UPDATE: CCSD Approves Purchase of Piedmont College Campus

The Clarke County School District will lease and eventually buy Piedmont College’s Prince Avenue campus to serve as administrative offices. Meanwhile, Piedmont will lease space in a yet-to-be-disclosed location downtown.

The Board of Education voted 7–1 Thursday night to approve a lease/purchase agreement with Piedmont. The contract calls for CCSD to pay $50,000 a month rent, with an option to buy the property for $8.2 million.

“This is a really good situation for us compared to the last one we were looking at,” said board member John Knox. “We’re getting twice the space for almost a million dollars less.”

CCSD has been searching for a new central office since 2016, when it sold its headquarters on Mitchell Bridge Road. Administrators moved into cramped temporary quarters at the H.T. Edwards complex and the Whitehead Road Elementary annex. Superintendent Demond Means—now on administrative leave—nixed his predecessor Philip Lanoue’s proposal to move district offices to the old West Broad School. Then the school board shot down Means’ plan to buy and renovate a Milledge Avenue building for $11 million.

Interim superintendent Xernona Thomas said that administrators are already in the process of moving their offices to the old Gaines School to clear out space for expanding the Career Academy—housed in the same building at H.T. Edwards—which is seeing an influx of students and is bursting at the seams.

“This will allow us to be housed together again relatively soon,” she said.

Lease payments and renovation costs for the Piedmont campus will come from the $2.8 million sale of the Mitchell Bridge property, according to CCSD communications manager Beth Moore. Funding to buy the campus could come from the current round of ESPLOST, depending on how much is collected, or be placed on the list for the next round that will be up for a vote in 2021. The general fund will not be affected. Nor will other ESPLOST projects be impacted, according to Thomas.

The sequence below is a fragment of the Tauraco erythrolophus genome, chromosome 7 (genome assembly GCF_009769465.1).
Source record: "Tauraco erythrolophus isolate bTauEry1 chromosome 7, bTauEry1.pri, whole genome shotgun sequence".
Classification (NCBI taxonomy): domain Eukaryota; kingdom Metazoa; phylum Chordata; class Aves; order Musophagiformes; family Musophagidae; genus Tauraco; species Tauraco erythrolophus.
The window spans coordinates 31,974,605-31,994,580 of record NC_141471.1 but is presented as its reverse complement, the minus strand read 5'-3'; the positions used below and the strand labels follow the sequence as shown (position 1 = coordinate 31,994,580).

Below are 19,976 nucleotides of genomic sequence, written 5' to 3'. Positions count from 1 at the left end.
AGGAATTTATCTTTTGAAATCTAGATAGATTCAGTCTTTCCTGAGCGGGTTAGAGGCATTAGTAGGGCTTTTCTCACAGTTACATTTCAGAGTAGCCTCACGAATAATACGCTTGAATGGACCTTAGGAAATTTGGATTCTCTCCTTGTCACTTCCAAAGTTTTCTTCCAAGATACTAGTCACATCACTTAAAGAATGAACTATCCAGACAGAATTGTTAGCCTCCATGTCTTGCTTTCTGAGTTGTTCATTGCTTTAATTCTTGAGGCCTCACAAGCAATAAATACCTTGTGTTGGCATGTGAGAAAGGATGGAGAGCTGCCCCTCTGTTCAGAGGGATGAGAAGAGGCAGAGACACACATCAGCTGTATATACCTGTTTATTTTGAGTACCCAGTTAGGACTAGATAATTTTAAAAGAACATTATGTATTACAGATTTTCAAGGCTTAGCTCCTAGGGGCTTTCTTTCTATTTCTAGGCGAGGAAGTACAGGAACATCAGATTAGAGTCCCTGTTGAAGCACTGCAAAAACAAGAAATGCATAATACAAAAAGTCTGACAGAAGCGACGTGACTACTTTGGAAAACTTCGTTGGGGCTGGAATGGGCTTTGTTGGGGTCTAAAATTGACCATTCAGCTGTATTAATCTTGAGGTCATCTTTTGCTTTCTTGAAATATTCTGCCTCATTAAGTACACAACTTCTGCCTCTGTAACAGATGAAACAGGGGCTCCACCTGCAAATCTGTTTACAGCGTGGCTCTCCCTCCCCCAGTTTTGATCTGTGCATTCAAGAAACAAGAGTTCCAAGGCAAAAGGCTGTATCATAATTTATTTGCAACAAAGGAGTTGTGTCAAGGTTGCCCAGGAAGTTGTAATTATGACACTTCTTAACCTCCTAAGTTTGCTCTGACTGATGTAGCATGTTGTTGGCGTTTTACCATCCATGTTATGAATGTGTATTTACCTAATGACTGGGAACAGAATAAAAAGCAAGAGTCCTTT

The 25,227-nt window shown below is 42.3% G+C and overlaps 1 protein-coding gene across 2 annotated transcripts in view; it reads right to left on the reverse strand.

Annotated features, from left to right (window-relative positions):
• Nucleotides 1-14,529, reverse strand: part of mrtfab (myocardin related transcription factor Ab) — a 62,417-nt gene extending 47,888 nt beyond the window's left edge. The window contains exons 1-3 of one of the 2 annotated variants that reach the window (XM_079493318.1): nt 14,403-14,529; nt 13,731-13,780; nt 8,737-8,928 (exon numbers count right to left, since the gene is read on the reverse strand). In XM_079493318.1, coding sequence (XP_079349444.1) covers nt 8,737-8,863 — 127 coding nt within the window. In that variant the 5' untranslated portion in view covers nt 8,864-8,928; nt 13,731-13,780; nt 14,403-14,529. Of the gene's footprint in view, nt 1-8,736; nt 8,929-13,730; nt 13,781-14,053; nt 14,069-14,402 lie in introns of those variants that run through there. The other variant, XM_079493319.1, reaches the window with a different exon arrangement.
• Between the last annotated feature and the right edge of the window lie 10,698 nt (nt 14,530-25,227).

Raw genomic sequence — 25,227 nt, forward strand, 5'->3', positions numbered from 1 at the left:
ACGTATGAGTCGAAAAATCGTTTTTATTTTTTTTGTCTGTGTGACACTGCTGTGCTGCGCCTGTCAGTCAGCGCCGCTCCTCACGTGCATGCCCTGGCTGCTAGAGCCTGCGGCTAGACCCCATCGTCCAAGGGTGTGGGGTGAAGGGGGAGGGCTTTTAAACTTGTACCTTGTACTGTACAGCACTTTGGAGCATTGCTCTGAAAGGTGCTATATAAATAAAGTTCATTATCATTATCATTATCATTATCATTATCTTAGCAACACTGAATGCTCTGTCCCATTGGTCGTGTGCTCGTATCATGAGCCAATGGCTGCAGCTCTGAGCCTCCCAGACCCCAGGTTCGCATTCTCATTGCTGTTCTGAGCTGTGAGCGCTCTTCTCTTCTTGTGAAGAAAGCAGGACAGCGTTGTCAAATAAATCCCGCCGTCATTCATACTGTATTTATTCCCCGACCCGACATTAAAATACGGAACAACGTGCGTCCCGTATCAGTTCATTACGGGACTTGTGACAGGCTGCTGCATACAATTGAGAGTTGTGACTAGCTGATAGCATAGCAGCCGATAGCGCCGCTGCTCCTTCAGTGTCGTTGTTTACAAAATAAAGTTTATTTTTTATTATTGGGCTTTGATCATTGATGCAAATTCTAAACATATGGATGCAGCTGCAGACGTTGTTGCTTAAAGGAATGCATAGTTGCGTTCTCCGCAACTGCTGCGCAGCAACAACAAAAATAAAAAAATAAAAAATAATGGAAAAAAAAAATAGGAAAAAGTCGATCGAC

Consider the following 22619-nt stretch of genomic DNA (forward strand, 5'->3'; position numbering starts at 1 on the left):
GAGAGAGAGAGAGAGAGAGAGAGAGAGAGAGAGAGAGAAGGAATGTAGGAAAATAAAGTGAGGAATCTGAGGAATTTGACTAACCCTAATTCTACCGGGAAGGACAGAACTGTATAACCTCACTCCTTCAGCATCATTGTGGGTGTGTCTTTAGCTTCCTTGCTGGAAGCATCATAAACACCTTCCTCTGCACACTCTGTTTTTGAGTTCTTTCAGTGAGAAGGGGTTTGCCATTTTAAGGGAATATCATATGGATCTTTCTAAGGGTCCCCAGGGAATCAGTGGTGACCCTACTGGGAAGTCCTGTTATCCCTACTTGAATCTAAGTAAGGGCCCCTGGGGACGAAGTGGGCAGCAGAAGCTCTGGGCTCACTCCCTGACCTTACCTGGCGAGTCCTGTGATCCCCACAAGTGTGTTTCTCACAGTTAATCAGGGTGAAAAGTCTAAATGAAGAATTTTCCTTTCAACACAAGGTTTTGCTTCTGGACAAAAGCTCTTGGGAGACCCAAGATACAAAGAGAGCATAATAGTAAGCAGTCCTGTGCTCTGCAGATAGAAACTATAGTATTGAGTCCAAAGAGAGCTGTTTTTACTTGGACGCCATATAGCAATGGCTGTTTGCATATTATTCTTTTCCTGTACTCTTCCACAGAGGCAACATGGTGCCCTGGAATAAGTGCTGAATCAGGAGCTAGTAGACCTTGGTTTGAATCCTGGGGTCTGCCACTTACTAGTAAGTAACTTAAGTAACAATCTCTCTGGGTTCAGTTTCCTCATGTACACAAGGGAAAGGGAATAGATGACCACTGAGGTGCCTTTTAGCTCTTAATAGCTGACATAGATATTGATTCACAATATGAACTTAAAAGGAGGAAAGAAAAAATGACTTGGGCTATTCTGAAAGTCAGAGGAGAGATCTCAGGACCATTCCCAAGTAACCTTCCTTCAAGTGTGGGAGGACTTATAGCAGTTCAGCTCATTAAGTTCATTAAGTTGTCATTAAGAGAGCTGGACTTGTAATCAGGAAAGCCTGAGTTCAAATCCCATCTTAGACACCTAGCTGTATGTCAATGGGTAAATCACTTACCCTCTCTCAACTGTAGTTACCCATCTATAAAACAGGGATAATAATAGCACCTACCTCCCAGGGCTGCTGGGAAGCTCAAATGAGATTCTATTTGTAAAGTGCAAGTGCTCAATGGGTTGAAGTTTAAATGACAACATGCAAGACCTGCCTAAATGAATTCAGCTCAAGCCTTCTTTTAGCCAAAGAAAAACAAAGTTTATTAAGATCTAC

Board member Tawana Mattox voted against approving the contract. President LaKeisha Gantt abstained because she is employed by Piedmont College.

Piedmont is selling the property because many of the 500 students at its Athens campus are working adults, and the college has transitioned to online and hybrid courses to meet their needs, meaning it only requires about half the classroom space it did a decade ago.

“Since we opened our first campus in the area nearly 25 years ago, Piedmont College has been committed to the Athens-Clarke County community. And we’ll be here for another 25 years,” Piedmont President James F. Mellichamp said in a news release. “However, the demands of our students are changing and investing in a different facility will give us greater flexibility to meet these demands.”

The move is expected to happen in January—coinciding with the growing college changing its name to Piedmont University. Piedmont has not said where downtown it will be moving to.

Piedmont purchased the former Prince Avenue Baptist Church in 2007, when the church moved to a new location in Oconee County.